Growing concern was expressed over the merging of the British Antarctic Survey with the National Oceanography Centre.
Prof Duncan Wingham, Chief Executive of the Natural Environment Research Council (NERC), said:
“In recognition of the importance of polar research and of their role in maintaining the UK presence in Antarctica and South Georgia, NERC has provided BAS with a higher level of settlement – level cash – for this CSR period than any other NERC institute, and higher than the headline reduction in the NERC budget at the CSR. Far from seeking to damage polar science, we are continuing to sustain our polar activity in spite of the difficulty times we find ourselves in. There are no plans to close BAS.
“It is true that there are some planned reductions in BAS staff, because even a level cash settlement is a real terms reduction. However, these are part of NERC’s general response to the CSR settlement, which has demanded some reductions across the board at all our Centres and in our grant research funding lines. They are not related to the merger plans and would have anyway to happen. In considering these reductions, it is important to appreciate that NERC must consider its entire scientific portfolio. Whilst NERC recognises the present importance of polar science to environmental sciences, there are other challenges, equally as great, to which NERC must also respond.
“What is in fact being proposed is a merger of the BAS and NOC institutes, in order to provide a single institute that can take on the largest challenges of polar science, north and south, and that can make the most effective use of the combined NERC fleet as possible. NERC Council announced in May its intention to consider detailed plans at its December 2012 meeting, and NERC is presently holding an open consultation on the detailed plans.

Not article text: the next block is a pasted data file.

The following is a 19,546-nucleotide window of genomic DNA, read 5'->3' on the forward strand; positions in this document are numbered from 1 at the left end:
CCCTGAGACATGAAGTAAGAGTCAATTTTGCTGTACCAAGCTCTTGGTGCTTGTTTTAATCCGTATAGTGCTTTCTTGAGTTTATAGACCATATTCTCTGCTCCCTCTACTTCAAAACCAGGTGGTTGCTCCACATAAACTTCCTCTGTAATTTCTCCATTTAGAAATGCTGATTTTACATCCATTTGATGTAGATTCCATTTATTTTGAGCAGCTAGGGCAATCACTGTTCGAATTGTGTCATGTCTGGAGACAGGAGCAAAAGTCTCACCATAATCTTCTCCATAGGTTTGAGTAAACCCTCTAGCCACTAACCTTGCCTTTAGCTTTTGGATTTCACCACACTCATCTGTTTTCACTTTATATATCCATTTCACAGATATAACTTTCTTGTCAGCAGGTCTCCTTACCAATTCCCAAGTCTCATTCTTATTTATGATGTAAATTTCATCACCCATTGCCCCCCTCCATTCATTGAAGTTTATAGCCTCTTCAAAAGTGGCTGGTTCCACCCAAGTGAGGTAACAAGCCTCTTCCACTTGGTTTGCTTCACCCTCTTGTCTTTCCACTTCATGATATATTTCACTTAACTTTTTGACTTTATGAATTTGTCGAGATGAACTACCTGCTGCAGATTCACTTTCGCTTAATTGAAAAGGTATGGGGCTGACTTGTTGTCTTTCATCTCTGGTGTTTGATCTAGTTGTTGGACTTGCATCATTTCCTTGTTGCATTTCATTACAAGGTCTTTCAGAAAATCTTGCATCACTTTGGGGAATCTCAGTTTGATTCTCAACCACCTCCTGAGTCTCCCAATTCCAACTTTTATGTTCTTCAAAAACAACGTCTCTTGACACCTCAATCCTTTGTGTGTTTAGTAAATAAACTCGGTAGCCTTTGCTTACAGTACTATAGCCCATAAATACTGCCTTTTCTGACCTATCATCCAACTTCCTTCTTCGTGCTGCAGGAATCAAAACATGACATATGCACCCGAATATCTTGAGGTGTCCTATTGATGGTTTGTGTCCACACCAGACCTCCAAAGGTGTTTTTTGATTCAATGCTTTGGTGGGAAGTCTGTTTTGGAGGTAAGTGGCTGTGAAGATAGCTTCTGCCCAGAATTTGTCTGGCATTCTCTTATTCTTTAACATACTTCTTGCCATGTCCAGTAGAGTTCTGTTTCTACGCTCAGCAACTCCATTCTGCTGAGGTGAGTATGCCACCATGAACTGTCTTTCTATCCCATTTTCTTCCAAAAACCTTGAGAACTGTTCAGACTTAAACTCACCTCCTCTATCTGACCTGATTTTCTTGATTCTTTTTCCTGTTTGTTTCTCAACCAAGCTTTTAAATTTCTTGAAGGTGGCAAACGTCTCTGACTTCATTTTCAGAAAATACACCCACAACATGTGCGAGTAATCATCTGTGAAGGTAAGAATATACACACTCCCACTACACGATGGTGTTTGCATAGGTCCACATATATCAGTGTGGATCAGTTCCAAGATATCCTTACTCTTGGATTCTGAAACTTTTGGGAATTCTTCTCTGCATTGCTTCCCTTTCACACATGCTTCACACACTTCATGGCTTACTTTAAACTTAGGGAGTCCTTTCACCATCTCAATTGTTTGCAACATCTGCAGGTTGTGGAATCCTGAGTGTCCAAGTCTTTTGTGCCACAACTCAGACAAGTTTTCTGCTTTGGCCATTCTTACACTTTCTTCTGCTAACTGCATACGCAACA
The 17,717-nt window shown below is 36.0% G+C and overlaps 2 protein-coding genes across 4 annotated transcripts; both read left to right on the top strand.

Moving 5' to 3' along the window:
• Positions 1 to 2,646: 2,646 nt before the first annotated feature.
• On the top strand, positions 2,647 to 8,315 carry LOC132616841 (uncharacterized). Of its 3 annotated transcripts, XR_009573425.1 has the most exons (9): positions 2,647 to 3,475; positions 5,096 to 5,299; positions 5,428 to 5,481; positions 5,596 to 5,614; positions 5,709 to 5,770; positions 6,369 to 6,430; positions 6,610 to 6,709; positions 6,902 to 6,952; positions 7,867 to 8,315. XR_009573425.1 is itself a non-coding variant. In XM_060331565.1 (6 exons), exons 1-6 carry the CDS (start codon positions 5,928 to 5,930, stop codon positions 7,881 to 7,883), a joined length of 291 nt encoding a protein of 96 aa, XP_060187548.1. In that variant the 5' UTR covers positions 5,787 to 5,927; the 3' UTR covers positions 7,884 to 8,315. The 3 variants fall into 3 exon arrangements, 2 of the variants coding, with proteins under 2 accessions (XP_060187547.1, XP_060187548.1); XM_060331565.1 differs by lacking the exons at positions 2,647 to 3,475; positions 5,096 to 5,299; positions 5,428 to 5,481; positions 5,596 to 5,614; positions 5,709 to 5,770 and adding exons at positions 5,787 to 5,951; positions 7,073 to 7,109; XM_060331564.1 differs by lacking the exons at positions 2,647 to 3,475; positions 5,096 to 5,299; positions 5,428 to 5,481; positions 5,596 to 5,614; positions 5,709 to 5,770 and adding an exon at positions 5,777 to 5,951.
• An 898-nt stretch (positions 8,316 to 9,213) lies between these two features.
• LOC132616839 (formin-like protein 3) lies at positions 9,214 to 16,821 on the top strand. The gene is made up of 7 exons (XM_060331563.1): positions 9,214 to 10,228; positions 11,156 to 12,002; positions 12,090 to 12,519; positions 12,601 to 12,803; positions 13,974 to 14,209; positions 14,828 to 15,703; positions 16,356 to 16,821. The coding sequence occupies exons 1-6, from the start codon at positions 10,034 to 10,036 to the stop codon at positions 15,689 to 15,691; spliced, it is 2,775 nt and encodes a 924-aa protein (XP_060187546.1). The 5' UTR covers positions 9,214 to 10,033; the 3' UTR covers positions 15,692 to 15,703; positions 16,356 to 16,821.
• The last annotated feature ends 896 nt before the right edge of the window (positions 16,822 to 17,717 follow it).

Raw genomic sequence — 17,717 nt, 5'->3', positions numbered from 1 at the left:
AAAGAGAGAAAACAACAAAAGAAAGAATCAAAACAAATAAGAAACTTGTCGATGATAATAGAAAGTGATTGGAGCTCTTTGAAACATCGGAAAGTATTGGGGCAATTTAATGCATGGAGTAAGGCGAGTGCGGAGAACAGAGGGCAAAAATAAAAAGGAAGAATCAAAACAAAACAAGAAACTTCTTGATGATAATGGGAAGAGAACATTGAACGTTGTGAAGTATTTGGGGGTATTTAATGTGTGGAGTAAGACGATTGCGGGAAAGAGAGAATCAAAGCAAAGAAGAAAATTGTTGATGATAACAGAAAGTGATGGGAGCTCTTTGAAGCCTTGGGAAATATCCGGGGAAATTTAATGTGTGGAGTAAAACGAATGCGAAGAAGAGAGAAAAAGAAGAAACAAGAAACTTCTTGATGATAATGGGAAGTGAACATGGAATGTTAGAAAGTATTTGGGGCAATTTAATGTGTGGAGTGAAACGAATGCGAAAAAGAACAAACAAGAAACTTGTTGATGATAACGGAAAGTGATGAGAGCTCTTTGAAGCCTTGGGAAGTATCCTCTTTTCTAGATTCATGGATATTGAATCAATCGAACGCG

“Access to the consultation, and the detailed proposals, are available on the NERC website (www.nerc.ac.uk).”
Bob Ward, policy and communications director of the Grantham Research Institute on Climate Change and the Environment at London School of Economics and Political Science, said:
“The threatened end to the British Antarctic Survey, which is one of our most important research institutions, is evidence that major cuts in the amount of funding that the Coalition Government is investing in the UK’s world class science base are beginning to cause real damage. The Survey has been responsible for the discovery of the ozone hole and many other breakthroughs, and is at the forefront of efforts to understand how climate change is affecting the land-based ice sheets in Antarctica, which could cause large rises in global sea level if they melt and become unstable.
“But the Government’s Natural Environment Research Council, which funds the Survey, has been told by Science Minister, David Willetts, to reduce its annual expenditure by more than 10 per cent in cash terms by 2015, and to slash its capital spending by 45 per cent from £32.2 million in 2011-12 to just £17.8 million for each of the next three years. The massive drop in funding for environmental research is part of the Government’s plan to reduce annual public investment in science by 14% in real terms over the period of the Spending Review, which was carried out in 2010.
“These cost-cutting plans show the current Government’s apparent disregard for the broad benefits of curiosity-driven research that have been realised through the achievements of the British Antarctic Survey, such as the discovery of the ozone hole. New figures published by the Organisation for Economic Cooperation and Development this summer show that UK spending on research and development dropped to just 1.76 per cent of our gross domestic product in 2010, well below the European Union average and, for the first time ever, less than China. The UK’s science base is one of the most important drivers of economic growth. If the Government wants to ensure the future prosperity and well-being of the UK, it needs to invest more, not less, in our world class researchers and scientific organisations like the British Antarctic Survey.”